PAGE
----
The Biggest 2023 Offseason Priority for Every New Power 5 CFB Coach
Whenever a college football team makes a coaching change, the new boss probably has dozens of responsibilities to address.
But there's always a highest-priority topic.
Perhaps the roster has a certain position that's lacking known contributors. Depth at another position might be perilously thin. Or, hey, maybe the program flat-out needs more talent overall.
Among the 24 changes, 11 happened at Power Five schools—including Cincinnati, which is making the leap to the Big 12. We're taking a look at the most pressing task at each of those 11 programs.
Brent Key, Georgia Tech: Develop, Develop, Develop
Georgia Tech certainly needs an influx of talent to compete at a high level in the ACC. However, the Yellow Jackets are off to a decent start, with quarterback Haynes King (Texas A&M) and wideout Christian Leary (Alabama) headlining the incoming group of transfers. But that's a slim portion of the roster; the greater step for Brent Key and his staff will be developing what Tech otherwise returns. The program last reached a bowl in 2018.
Jeff Brohm, Louisville: Be a Factor in Kentucky Recruiting
Although the state isn't known for a surplus of blue-chip talent, Kentucky still has plenty of 3-star talent to offer. The problem is Scott Satterfield rarely made an in-state dent. During his four complete recruiting cycles, Louisville only landed two prospects ranked in the state's top 10. That, quite simply, cannot be acceptable for the Cardinals.
Big 12 Team
Scott Satterfield, Cincinnati: Go South, Young Man
Hey, speaking of Satterfield, you know how Kentucky consistently outrecruited him when he was at Louisville? Well, now he needs to fight with Ohio State, Notre Dame and others for premier talent in the Buckeye State.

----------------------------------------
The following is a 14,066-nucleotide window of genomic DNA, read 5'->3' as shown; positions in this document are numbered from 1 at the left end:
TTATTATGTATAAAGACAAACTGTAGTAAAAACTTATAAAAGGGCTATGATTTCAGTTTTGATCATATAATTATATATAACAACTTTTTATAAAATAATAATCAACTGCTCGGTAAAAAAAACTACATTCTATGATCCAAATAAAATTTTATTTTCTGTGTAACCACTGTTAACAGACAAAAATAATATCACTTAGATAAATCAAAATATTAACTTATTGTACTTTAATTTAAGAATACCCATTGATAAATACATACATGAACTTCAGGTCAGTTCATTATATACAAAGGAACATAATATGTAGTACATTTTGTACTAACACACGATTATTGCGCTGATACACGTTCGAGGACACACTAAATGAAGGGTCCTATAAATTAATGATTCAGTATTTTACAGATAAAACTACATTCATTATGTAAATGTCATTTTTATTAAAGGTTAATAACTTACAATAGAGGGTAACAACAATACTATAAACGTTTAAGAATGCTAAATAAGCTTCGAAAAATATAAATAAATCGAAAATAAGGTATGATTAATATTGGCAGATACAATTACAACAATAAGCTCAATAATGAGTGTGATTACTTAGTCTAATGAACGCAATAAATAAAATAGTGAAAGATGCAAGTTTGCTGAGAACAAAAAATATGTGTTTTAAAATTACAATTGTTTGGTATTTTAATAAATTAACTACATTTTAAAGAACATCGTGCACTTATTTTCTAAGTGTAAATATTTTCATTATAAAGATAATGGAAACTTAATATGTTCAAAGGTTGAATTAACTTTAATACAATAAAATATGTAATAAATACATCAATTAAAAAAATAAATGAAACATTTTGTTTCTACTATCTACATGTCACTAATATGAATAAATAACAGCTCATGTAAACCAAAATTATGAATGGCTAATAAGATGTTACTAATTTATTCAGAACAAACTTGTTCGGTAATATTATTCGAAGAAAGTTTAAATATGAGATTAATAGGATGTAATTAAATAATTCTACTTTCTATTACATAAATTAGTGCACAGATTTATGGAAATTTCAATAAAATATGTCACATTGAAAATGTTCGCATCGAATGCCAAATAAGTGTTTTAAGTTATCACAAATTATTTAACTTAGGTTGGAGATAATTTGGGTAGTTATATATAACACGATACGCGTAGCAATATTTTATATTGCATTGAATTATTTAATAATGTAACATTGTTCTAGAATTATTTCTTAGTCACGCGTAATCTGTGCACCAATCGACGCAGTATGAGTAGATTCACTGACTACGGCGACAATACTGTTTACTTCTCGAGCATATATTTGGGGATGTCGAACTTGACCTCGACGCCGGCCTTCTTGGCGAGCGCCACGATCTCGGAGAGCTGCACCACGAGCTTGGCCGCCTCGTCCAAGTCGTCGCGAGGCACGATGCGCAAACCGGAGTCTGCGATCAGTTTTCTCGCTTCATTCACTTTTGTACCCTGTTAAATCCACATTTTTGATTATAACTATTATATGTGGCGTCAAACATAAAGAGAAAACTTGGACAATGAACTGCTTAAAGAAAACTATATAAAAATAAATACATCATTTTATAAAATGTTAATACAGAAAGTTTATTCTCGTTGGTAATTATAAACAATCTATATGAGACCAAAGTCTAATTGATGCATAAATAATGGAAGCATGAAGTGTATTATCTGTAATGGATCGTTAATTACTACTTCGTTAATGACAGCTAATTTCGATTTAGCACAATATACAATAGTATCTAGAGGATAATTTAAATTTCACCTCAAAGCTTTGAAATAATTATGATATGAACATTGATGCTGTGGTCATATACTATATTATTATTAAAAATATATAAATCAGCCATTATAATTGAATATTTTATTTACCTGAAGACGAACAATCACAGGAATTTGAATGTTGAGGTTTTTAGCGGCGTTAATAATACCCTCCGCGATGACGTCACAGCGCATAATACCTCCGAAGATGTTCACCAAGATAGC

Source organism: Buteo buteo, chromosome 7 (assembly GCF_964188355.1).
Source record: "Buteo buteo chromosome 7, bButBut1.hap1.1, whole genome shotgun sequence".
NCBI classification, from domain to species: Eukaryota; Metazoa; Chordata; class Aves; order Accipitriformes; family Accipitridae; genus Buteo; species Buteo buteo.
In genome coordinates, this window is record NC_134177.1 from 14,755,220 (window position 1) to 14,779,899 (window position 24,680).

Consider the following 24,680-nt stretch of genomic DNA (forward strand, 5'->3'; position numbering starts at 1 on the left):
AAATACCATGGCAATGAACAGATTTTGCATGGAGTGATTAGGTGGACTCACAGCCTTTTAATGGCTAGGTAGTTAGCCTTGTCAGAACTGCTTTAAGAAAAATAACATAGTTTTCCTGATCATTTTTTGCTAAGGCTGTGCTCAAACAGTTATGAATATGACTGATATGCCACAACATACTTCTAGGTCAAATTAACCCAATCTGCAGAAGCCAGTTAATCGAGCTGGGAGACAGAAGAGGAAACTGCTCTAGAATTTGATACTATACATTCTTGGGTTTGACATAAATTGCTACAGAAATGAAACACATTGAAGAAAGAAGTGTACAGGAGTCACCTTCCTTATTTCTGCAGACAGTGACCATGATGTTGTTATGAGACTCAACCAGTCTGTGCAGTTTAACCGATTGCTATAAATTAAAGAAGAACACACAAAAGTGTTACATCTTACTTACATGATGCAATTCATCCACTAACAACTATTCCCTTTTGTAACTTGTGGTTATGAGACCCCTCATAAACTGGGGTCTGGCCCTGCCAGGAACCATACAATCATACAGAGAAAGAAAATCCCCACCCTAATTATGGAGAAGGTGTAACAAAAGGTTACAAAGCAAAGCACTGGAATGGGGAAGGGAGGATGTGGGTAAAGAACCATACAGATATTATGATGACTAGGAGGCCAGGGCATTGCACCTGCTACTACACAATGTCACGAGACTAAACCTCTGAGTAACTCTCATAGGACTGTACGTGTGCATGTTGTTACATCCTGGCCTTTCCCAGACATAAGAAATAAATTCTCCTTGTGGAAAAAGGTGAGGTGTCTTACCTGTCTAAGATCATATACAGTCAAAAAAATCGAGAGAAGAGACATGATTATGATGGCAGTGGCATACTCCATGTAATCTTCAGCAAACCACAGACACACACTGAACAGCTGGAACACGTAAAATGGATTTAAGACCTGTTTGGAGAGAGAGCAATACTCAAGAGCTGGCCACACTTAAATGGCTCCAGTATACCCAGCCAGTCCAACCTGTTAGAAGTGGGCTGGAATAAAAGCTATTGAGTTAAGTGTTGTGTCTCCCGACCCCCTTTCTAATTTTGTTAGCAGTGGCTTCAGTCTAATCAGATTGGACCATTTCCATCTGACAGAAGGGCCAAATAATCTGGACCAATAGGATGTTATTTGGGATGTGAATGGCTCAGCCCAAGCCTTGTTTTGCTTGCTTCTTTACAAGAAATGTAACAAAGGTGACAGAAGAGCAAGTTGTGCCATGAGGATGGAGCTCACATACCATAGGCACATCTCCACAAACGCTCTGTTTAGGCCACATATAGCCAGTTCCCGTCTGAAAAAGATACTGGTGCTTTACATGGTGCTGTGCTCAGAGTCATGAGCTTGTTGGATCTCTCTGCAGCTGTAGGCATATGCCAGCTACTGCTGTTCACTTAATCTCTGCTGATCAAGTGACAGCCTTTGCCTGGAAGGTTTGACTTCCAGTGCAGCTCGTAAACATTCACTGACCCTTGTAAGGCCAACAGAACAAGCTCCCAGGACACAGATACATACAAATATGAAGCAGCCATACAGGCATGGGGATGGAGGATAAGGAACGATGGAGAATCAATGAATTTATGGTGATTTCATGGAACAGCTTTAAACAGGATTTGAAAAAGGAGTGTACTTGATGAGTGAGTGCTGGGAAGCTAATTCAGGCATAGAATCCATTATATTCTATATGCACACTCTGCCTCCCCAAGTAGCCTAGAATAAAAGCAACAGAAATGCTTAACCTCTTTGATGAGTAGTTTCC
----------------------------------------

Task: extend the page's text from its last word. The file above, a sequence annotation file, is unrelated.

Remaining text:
On the bright side, the Bearcats now have unprecedented access to a flood of Power Five-caliber prospects in Florida and Texas. While UC has been a player for some Florida talent, the program's appeal should rise with a power-conference label. The Bearcats have signed only three players from Texas in the last decade.
Cincinnati needs to win local battles, sure, but there's overflowing opportunity in two of the nation's most talent-rich states.
Big Ten Teams
Matt Rhule, Nebraska: Change the Identity
If you hire Matt Rhule, you should know what to expect: He will overhaul the roster and build the program his way. This method works far better in a fluid college game—sorry about that, Carolina Panthers—but Rhule successfully tore down programs at Temple and Baylor prior to winning an AAC title at the former and setting up a Big 12 Championship Game appearance at the latter.
Ryan Walters, Purdue: Load Up the Offense
Given what Ryan Walters achieved as a defensive coordinator at Illinois, the future of Purdue's unit on that side of the ball is promising. But the Boilermakers must replace quarterback Aidan O'Connell, wideout Charlie Jones and tight end Payne Durham. Transfer QB Hudson Card (Texas) is a potential replacement, and receiver Milton Wright may return from academic ineligibility. That's not enough to rebuild an offense; Purdue should be all over the transfer portal in May.